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  XIX International AIDS Conference
July 22-27, 2012
Washington, DC
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Response to Etravirine Regimen in Experienced Children and Adolescents
  XIX International AIDS Conference, July 22-27, 2012, Washington, DC

Mark Mascolini

Virologic response to an etravirine-based rescue regimen was better in antiretroviral-experienced children than adolescents in the open-label PIANO trial [1]. The overall 56% response rate in an intention-to-treat analysis was close to the 61% rate in treatment-experienced adults in the pooled DUET trial analysis [2].

In the United States etravirine is licensed for use by antiretroviral-experienced adults and youngsters at least 6 years old. But data on use of this nonnucleoside in children and adolescents is limited. To address this lack, researchers planned the 48-week PIANO trial, an open-label phase 2 study of etravirine plus an optimized background regimen in children (6 to under 12 years old) and adolescents (12 to under 18 years old). These youngsters live in Argentina, Canada, South Africa, Thailand, the United States, and the United Kingdom. (PIANO stands for Pediatric study of Intelence as An Nnrti Option.)

Study participants received etravirine at a dose of 5.2 mg/kg twice daily to a maximum dose of 200 mg twice daily, which is the adult dose. They also started a ritonavir-boosted protease inhibitor, and nucleosides. A few also began enfuvirtide or raltegravir. All study participants had at least 2 active antiretrovirals in their background regimen, and all had a viral load above 500 copies when entering the trial.

PIANO included 41 children and 60 adolescents with respective median starting viral loads of 3.6 and 4.0 log10 copies/mL (4000 and 10,000 copies) and median CD4 counts of 443 and 356. Only 34% of children and 18% of adolescents had no nonnucleoside experience when they entered the trial. Almost two thirds of study participants (63%) were girls, and 49% were white.

Of the 101 enrollees, 76 (75%) completed the trial. Most dropouts were caused by adverse events (8%) or noncompliance with the trial protocol (8%). There were 2 virologic failures (5%) among children and 2 (3%) among adolescents. Overall 88% of study participants had any adverse event, 0 children and 8% of adolescents had a serious adverse event, and 15% of children and 13% of adolescents had a grade 3 or 4 event.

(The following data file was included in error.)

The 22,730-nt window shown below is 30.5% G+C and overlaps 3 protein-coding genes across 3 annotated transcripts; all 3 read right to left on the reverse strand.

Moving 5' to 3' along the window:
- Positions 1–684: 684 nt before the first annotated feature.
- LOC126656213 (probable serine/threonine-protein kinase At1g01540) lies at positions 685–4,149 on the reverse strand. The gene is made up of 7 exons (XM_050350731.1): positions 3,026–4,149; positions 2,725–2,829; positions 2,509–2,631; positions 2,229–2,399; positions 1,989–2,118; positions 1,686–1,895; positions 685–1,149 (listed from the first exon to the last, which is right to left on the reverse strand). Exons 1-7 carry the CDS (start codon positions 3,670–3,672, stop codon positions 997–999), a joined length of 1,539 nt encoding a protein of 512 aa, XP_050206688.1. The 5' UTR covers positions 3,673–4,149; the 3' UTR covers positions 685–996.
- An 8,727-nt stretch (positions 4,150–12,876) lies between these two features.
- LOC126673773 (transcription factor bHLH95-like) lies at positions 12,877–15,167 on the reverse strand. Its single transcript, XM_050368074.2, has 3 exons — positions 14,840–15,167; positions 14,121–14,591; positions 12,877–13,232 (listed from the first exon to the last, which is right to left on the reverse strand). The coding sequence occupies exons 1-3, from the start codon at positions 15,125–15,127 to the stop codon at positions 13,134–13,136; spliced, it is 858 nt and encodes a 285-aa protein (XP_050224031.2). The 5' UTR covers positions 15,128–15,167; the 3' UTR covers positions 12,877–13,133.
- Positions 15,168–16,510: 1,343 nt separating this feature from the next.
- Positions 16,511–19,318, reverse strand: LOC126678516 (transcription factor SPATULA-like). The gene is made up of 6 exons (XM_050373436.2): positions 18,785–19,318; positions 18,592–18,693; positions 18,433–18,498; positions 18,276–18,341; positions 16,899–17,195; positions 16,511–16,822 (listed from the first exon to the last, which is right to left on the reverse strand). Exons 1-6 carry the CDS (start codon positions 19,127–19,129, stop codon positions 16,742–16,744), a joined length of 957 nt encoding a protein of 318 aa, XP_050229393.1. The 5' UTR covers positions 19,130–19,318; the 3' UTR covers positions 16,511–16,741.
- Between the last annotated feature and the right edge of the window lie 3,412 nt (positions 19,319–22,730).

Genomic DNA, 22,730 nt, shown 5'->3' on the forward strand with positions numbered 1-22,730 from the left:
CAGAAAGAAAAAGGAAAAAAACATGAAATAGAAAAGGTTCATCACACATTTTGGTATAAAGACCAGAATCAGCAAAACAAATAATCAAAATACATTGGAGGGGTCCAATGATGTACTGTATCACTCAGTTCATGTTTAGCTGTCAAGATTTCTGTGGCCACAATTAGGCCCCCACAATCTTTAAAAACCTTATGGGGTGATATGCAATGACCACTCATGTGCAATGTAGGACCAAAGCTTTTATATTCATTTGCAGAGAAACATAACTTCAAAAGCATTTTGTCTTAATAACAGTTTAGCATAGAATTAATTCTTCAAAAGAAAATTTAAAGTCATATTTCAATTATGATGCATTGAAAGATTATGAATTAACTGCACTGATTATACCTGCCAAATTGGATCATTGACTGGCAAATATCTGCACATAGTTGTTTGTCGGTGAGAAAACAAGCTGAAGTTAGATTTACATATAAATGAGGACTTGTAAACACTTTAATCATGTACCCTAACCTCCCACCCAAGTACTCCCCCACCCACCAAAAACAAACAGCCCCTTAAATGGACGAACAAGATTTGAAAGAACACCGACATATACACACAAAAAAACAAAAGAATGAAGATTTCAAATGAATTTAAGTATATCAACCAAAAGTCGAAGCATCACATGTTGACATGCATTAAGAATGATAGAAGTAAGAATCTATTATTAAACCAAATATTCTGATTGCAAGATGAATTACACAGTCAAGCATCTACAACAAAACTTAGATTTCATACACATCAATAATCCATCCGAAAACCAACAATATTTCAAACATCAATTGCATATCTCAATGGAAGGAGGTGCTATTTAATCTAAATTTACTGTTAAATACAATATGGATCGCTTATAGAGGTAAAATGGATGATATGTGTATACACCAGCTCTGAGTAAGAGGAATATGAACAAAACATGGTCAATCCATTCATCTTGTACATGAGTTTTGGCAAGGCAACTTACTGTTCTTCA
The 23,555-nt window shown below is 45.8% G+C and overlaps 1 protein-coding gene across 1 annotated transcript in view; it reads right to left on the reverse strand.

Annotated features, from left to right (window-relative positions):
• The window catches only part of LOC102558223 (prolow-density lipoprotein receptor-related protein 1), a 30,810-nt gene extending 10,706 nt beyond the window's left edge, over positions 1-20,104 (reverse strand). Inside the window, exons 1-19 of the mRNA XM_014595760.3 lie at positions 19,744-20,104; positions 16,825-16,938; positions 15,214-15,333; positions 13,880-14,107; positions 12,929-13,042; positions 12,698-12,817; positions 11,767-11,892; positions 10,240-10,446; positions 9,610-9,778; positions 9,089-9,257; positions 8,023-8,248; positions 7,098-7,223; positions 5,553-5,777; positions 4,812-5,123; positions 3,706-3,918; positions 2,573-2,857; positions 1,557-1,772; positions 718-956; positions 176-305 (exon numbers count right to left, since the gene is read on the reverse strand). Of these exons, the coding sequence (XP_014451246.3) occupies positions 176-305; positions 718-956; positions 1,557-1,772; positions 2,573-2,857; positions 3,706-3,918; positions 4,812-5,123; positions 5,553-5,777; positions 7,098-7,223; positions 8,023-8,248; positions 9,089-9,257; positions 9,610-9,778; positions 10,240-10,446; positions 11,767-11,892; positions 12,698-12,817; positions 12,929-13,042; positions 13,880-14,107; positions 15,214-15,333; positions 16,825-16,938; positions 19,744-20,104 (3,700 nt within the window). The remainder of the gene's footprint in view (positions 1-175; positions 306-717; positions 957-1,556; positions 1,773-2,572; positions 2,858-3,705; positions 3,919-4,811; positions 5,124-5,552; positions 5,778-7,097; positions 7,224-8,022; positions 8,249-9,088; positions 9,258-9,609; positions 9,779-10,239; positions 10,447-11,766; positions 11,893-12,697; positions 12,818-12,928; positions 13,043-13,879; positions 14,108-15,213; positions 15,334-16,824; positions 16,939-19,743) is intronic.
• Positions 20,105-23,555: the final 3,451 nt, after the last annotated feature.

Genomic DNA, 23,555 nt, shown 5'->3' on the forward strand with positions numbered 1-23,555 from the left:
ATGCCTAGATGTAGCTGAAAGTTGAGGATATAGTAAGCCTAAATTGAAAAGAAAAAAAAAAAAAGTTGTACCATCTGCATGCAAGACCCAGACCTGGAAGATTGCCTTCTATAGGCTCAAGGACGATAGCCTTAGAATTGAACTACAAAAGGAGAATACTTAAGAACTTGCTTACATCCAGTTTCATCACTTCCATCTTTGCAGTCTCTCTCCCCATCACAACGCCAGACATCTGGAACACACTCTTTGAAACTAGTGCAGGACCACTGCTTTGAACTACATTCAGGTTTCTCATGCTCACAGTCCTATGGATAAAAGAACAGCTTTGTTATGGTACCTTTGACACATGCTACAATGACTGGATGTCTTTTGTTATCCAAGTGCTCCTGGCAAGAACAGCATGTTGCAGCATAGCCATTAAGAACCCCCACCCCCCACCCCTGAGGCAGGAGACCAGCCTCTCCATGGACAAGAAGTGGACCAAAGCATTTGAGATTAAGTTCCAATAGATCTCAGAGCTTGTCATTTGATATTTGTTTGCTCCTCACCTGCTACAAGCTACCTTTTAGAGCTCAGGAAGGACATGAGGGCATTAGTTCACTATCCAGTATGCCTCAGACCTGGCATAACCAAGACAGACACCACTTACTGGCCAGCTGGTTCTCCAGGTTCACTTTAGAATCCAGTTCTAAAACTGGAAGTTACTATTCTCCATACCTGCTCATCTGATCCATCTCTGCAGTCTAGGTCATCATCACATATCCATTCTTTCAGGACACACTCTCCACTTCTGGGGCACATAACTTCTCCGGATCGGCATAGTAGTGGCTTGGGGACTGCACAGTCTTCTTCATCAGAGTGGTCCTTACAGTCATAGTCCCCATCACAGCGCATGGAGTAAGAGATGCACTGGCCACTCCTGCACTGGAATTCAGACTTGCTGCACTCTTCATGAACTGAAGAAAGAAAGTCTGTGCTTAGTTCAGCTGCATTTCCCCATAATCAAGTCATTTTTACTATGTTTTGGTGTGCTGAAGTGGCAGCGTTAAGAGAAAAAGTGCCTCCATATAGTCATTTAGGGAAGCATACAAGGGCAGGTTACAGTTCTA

The most common events were upper respiratory tract infection (24% of children and 28% of adolescents) and rash (15% of children and 28% of adolescents). The investigators at least possibly attributed any grade 2 or worse rash to etravirine in 7% of children and 17% of adolescents. Overall 4% of youngsters dropped out because of rash. Three adolescents (5%) had diarrhea at least possibly related to etravirine. Rates of any grade 2 to 4 events at least possibly attributed to etravirine were 15% for children and 25% for adolescents.

At study week 48, two thirds of children and adolescents (65%) were adherent to their antiretrovirals according to the PENTA adherence questionnaire. Pill count indicated that only 46% of children and 35% of adolescents were more than 95% adherent, but 70% overall were more than 80% adherent.

Average CD4-cell gains through 48 weeks were 178 in children, 141 in adolescents, and 156 overall.

A week-48 noncompleter-equals-failure analysis determined that 28 children (68%) and 29 adolescents (48%) had a viral load below 50 copies, for an overall response rate of 56%. Proportions with a 48-week viral load below 400 copies were 76% for children, 62% for adolescents, and 67% overall. A time-to-loss-of-virologic response analysis determined sub-50-copy response rates of 68% in children, 43% in adolescents, and 53% overall. Median time to viral load below 50 copies was 16 weeks in children and 24 weeks in adolescents.

PIANO investigators classified 41 trial participants as having virologic failure, including 29 nonresponders and 12 rebounders. Among 30 youngsters with genotypic data after failure, 18 (60%) had nonnucleoside-related mutations, including Y181C in 8, E138A in 3, L100I in 3, and V90I in 3.

The researchers concluded that efficacy, safety, and resistance profiles of etravirine at these doses in antiretroviral-experienced children and adolescents were comparable to those seen in treatment-experienced adults in the DUET trials [2]. They suggested that responses were probably better in children than adolescents because children had less advanced disease, better adherence, and less nonnucleoside experience. The PIANO team stressed, however, that the trial was not designed to compare responses between children and adolescents.


1. Tudor-Williams G, Cahn P, Chokephaibulkit K, et al. Safety and efficacy of etravirine in HIV-1-infected, treatment-experienced children and adolescents: PIANO 48-week results. XIX International AIDS Conference. July 22-27, 2012. Abstract TUAB0204.

2. Katlama C, Haubrich R, Lalezari J, et al. Efficacy and safety of etravirine in treatment-experienced, HIV-1 patients: pooled 48 week analysis of two randomized, controlled trials. AIDS. 2009;23:2289-2300.